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Stallion
01-29-03, 08:42 AM
I was just thinking about the Corvette's suspension design and how the front suspension is independent as well as the rear suspension. I was just wondering what exactly the suspensions are independent from.

Thanks! :D

TR

Tom73
01-29-03, 08:58 AM
The wheel moves independent from the other wheels. One can go up and down without moving the others.

tom...

Mako
01-29-03, 09:04 AM
Here are a pair of Chevy 12 bolt axles for 4th gen F-body cars:

http://www.caspeed.com/gallery1/images/KTRE_Strange%20007.jpg

You already know what a Vette setup looks like.

Independant suspension means each wheel is independently suspended from the other wheel. When a solid axle car like a C1 or Camaro etc. hits a bump, the rear wheels both move., since they both share the axle.

IRS means Independent Rear Suspension, so if the left wheel hits a bump or pot hole, the right wheel is uneffected.

Not so on the solid axle car and now you know why.

Front wheels on most every car made since the 30's have been independently suspended. No doubt there probably are exceptions, but you get the point.

IRS is much more expensive to build and maintain (4 u-joints vs. 0 in an axle for example) compared to the solid axle setup. But the handling improvements are worth it.

The weak spot is the IRS is weaker than an axle - it can't handle the power a solid axle setup can without extravagently expensive parts.

CYa!
Mako

Stallion
01-29-03, 03:16 PM
Thanks, guys! Mako, in that picture of the two solid axles, what is in the middle of the solid axles? It can't be a differential, right, because the differentials are so the wheels can turn independently (I guess another advantage to IRS), correct? So if it's not a differential (is it?) then what is it?

And also, do most cars now have IRS? Or is still still a luxury to have on a car?

And what exactly allows one wheel to independently move up and the other wheel not? It isn't the shocks, is it? Do solid axle cars have shocks on them?

Thanks! :D

TR

JohnZ
01-29-03, 07:22 PM
The "bump" in the middle of the axles in the photo is the differential housing - the ring & pinion gears and the differential assembly (which allows the wheels to turn at different speeds when you turn a corner) are inside that housing, with solid axle shafts going out to the wheels inside the tubes that also carry the spring and shock mounts. The inner workings of a differential are explained at www.howthingswork.com (it's easier to understand it when you see it in a diagram than to explain it in words).

The IRS system (on Corvettes and almost all other cars these days) allows each rear wheel to move up and down independent of the other rear wheel, as the two wheels aren't connected together; the differential (on rear-drive cars, not used in the rear on front-drive cars) is solidly mounted to the frame, and is connected to each rear wheel by the half-shafts, which have joints at each end to allow the wheels to move up and down independently of the wheel on the other side while the differential is fixed.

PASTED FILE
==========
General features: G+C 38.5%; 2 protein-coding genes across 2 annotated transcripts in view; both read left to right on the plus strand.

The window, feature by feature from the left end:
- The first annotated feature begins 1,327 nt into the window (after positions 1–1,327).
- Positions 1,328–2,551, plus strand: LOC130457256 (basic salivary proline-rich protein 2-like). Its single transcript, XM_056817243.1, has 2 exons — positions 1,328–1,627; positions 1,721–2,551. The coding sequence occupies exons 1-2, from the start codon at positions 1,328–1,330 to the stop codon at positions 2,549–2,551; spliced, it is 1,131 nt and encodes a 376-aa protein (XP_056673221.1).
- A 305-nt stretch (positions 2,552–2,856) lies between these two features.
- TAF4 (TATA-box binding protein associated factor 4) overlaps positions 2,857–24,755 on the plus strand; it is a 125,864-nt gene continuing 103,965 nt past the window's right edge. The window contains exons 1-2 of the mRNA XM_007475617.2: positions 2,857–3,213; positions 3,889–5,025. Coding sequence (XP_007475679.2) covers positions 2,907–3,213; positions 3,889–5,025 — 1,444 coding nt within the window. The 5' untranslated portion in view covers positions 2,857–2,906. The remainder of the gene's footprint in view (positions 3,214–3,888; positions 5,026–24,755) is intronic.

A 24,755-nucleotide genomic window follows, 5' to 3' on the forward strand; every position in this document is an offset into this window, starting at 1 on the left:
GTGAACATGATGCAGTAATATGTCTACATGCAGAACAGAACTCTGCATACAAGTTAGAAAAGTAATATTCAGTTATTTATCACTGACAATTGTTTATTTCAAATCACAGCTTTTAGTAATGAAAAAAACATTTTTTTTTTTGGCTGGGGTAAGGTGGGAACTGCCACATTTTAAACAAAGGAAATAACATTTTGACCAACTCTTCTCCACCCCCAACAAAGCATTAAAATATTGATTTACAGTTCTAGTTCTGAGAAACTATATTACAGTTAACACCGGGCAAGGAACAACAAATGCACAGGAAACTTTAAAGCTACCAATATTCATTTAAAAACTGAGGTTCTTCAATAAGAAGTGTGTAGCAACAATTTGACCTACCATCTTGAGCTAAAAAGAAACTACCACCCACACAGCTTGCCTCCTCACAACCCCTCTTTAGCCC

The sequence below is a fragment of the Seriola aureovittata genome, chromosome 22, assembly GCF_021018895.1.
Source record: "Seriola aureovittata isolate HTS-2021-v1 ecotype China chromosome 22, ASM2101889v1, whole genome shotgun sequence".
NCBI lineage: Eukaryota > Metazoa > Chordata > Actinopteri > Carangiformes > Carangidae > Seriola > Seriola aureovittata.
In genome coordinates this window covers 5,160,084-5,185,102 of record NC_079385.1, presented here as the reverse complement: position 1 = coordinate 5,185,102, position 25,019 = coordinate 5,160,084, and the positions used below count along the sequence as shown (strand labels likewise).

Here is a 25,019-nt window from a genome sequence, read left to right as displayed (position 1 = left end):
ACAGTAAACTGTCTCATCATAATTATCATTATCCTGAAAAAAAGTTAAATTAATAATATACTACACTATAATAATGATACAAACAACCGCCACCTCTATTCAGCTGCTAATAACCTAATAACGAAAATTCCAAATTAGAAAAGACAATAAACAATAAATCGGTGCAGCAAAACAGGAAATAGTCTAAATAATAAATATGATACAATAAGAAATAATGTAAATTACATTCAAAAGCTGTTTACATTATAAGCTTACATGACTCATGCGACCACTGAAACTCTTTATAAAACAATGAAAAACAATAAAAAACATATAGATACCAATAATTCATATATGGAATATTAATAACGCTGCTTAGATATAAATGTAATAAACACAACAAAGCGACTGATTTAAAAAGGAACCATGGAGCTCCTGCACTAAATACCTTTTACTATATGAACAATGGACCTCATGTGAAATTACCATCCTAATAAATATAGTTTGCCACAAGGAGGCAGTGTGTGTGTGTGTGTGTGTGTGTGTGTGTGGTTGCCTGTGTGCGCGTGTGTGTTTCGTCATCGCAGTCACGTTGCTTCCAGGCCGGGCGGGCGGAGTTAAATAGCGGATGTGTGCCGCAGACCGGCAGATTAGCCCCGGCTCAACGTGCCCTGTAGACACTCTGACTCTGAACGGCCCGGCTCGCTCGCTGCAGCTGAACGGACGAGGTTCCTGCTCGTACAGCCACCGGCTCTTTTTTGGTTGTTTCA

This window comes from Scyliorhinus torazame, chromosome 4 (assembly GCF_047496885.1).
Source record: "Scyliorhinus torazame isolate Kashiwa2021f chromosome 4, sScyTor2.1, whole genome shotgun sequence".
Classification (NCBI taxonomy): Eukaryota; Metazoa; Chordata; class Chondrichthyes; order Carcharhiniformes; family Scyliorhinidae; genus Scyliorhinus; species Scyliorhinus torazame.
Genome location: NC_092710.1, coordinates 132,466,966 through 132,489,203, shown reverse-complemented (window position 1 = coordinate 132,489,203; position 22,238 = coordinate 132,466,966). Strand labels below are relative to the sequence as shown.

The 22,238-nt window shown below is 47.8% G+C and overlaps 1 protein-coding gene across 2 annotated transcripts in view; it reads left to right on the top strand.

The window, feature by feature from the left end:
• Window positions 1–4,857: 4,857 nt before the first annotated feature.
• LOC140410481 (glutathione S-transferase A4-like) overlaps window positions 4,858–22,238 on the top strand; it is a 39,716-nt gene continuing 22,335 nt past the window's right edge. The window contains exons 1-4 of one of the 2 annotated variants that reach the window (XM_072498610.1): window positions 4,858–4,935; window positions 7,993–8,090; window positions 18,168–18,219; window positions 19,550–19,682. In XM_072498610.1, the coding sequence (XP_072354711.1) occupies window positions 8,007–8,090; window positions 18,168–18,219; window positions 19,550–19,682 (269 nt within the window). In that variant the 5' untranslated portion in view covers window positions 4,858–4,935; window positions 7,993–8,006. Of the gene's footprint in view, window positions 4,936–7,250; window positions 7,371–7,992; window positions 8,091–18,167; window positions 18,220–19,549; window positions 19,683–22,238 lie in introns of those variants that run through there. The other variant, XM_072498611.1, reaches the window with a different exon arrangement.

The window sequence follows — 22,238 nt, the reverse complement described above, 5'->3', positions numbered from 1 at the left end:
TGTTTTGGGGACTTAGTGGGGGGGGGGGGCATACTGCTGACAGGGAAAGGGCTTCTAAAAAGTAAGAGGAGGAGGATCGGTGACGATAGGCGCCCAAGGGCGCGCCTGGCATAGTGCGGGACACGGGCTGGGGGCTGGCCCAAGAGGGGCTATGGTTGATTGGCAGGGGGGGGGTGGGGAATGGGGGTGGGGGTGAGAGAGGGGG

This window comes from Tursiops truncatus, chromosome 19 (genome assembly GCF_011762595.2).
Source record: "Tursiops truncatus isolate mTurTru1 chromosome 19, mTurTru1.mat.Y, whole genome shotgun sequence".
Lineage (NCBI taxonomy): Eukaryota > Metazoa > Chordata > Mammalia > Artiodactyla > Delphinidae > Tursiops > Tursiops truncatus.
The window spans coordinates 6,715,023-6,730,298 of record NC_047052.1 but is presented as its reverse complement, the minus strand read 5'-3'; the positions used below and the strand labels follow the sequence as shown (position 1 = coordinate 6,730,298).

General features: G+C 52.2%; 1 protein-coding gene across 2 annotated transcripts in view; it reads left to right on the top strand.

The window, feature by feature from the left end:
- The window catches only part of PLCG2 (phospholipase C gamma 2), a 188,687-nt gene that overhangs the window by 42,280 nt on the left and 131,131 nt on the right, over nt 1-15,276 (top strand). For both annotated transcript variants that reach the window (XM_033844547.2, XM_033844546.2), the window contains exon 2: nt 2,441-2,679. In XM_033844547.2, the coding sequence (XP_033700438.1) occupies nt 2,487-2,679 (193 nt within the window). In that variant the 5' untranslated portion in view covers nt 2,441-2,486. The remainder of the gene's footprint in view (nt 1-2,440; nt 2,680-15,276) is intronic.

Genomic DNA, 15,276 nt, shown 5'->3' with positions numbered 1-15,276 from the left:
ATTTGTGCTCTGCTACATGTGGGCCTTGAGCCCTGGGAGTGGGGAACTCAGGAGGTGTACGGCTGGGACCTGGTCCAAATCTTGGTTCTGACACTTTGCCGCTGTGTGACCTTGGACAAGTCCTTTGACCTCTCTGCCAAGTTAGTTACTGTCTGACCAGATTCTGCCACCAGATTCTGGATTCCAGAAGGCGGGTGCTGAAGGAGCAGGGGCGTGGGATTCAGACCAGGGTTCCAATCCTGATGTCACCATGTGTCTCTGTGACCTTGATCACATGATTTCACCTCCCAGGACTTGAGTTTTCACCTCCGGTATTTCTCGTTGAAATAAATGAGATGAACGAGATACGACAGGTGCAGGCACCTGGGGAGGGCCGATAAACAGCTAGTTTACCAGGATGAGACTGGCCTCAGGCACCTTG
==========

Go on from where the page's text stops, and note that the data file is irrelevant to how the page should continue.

The conventional solid axle assemblies shown in the photo (most commonly seen these days on trucks) are one large single member consisting of the differential, solid drive axles, and wheels, all in one piece; when one wheel moves, the entire assembly moves.

All cars, regardless of suspension design, have shock absorbers; they hydraulically dampen suspension motion to keep the tires in contact with the road surface; without shocks, the springs would just keep "bouncing" the wheels up and down (and would let the body bounce up and down on the springs) after they hit a bump.


:beer

Stallion
01-29-03, 10:55 PM
As far are the IRS goes, I think I pretty much understand the functionality. But, I don't know what this U-joint looks like and anybody wouldn't happen to have a picture lying around on what it looks like, would you?

Thanks! :D

TR

JohnZ
01-30-03, 09:11 PM
"U-joint" is a contraction of "Universal Joint"; they're used at both ends of the main driveshaft, and at both ends of the half-shafts on a Corvette IRS. They allow rotating shafts to transmit power smoothly while the angle between the ends of the shaft changes constantly (as when the wheels move up and down). The driving shaft has a U-shaped "yoke" with two holes in it, and so does the driven device; the two yokes are displaced 90 degrees from each other, and the four holes are joined by a 4-way steel "trunnion" with four caps that turn on internal needle bearings. Check the illustration in this link:

http://www.tciauto.com/yokes_u-joints.htm



:beer

Stallion
01-30-03, 10:56 PM
Okay, thanks for the link, John. Now I pretty much understand functionality and I know what it looks like. ;)

Thanks again! :D

TR